Yellow Mountains
Guilin and Guangzou
Hong Kong

Highlights of Chongquing 


April 1, 2000.  Upon arrival at Chongquing, our guide Mary picks us up and wisks us to a silk spinning factory.   

Confluence of the two RiversView from Confluence toward Chongquing
Chongquing is situated in the Sichuan province and the city is perched upon the steep hills around the confluence of the Yangtze and Jialing Rivers.  The population of the city is 3 million with 14 million in the surrounding area. Due to the huge economic force of this region, Chongquing enjoys a special city status, like Shanghai and Beijing, which is directly under the control of the central government. 

Looking toward Chongquing in the ConfluenceLooking Up River
Historically Chongquing was the wartime capital of the Kuomintang from 1938-1945. The US and Chiang Kaishek signed a secret agreement to assist the Chinese in their struggle (Kuomintang) against the communists during the Cultural Revolution. Industrialization was initiated after the Japanese invasion and refugees poured into this wartime city.  Today it is a dusty combination of tenant houses and skyscrapers.  

Hills of Chongquing - note no bicyclesCity View of Chongquing from Renmin Hotel

The weather is milder and summer in the city is known as one of the three furnaces of China.  It was warm and sunny for our visit.  

Our Saturday arrival meant that the silk factory was not on-line. But we were able to walk through the building and see the process of softening the cocoons and then pulling the single thread of the silk worm for the spinning the thread.  

We visit a contemporary art museum in the outskirts of the city and have some of the famous Suchuan cuisine for lunch.  Housing and suburbs are being constructed everywhere visible in the country side surrounding the city.  There is definitely a stronger sense of capitalism and personal initiative here then in the northern areas of China. 

Circular Concert Hall of Renmin HotelWing of the Renmin Hotel
The center of the city is hilly and there is a distinct absence of bicycles. Also cars are not allowed to honk in the inner city for purposes of noise abatement. We visited the Renmin Hotel (1953) which is a palace comprised of three wings separated by a an enormous circular concert hall that is 65 m high and seats 4000 people.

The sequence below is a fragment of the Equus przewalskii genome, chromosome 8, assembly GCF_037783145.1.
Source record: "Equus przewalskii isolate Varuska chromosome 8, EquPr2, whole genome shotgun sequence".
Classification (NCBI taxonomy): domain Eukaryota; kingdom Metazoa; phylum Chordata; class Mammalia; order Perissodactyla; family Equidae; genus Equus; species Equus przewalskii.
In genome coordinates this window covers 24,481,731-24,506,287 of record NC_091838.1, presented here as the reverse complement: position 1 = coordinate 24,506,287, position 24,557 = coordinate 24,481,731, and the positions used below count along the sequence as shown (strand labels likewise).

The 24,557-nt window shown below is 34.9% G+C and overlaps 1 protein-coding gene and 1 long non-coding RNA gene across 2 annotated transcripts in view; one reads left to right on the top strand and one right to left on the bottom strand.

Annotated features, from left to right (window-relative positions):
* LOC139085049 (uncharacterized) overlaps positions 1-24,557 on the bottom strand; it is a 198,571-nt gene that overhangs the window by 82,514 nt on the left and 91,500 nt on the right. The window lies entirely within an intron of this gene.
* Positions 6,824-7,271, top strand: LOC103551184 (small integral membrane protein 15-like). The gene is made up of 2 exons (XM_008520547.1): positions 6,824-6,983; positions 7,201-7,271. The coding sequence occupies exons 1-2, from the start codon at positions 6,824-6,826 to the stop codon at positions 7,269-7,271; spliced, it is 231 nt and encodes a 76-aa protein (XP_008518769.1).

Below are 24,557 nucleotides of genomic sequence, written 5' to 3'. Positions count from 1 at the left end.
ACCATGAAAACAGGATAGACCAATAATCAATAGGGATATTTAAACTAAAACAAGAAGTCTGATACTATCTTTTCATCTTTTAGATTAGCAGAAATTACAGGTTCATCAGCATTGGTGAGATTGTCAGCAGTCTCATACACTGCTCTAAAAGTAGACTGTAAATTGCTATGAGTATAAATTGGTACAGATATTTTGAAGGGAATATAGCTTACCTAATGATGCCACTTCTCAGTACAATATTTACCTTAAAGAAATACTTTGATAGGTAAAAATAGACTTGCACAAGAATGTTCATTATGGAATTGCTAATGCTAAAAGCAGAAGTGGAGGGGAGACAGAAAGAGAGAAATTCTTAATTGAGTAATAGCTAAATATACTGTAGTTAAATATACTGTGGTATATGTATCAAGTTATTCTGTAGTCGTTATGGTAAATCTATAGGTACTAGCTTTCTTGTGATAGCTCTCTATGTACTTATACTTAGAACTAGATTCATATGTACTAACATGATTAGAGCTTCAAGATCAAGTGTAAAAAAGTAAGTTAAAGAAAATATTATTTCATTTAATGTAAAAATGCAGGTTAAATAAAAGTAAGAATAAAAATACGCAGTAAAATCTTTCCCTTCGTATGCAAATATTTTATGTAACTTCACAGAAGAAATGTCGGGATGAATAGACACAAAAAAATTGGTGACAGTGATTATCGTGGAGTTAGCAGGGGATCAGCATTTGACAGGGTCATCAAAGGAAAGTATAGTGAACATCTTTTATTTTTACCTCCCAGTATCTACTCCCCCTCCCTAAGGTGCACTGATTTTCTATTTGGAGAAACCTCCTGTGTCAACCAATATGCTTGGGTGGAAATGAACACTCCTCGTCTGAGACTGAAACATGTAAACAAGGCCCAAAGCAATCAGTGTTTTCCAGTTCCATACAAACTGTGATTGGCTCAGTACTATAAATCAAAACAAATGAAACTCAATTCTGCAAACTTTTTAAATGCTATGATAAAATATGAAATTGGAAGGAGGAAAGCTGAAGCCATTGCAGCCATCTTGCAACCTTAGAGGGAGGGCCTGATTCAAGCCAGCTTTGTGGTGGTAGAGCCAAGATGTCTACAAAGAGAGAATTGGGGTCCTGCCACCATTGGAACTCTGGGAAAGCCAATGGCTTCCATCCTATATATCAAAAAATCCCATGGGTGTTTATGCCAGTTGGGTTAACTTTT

Interior of Concert Hall; Note plastic coverings on seats

Our next stop was an indoor wet and dry market.  We wander among live fish bins, eel tubs, meat vendors, vegetables and bulk grains.  

Care checks out the Meat DepartmentWet Side of the Market

Part of the Dry MarketVegetable and Fruits

At the city's edge we drove down upon the river bed and watched people selling and flying kites.  Across the river are very industrial areas along with traditional housing buildings interspersed. 

View from River BedKites sold by the River

Housing and Skyscrapers- Cranes are everywhereIndustry and Housing Sited Together

We crossed the river on our way to dinner. This gave us a different perspective of the city.

Looking toward ChongquingFrom the river

River area

Figure representing one of the SeasonsA seasonal salute to the city


Dinner was a traditional hot pot feast. Hot pepper oils and boiling broth were used to cook fresh fish, eel, vegetables, noodles, lotus roots, tripe, pork brains, etc.  It was our best Chinese meal to date.
Jon enjoying a spicy hot pot (and beer)

At 7pm we arrived at the dock of the Victoria Pearl, our cruise boat and home for the next 4 days as we moved down the Yangtze River.  

 Victoria Pearl




Copyright 1999-2017 Pittman. All rights reserved.
Reproduction or copying of images or text is prohibited.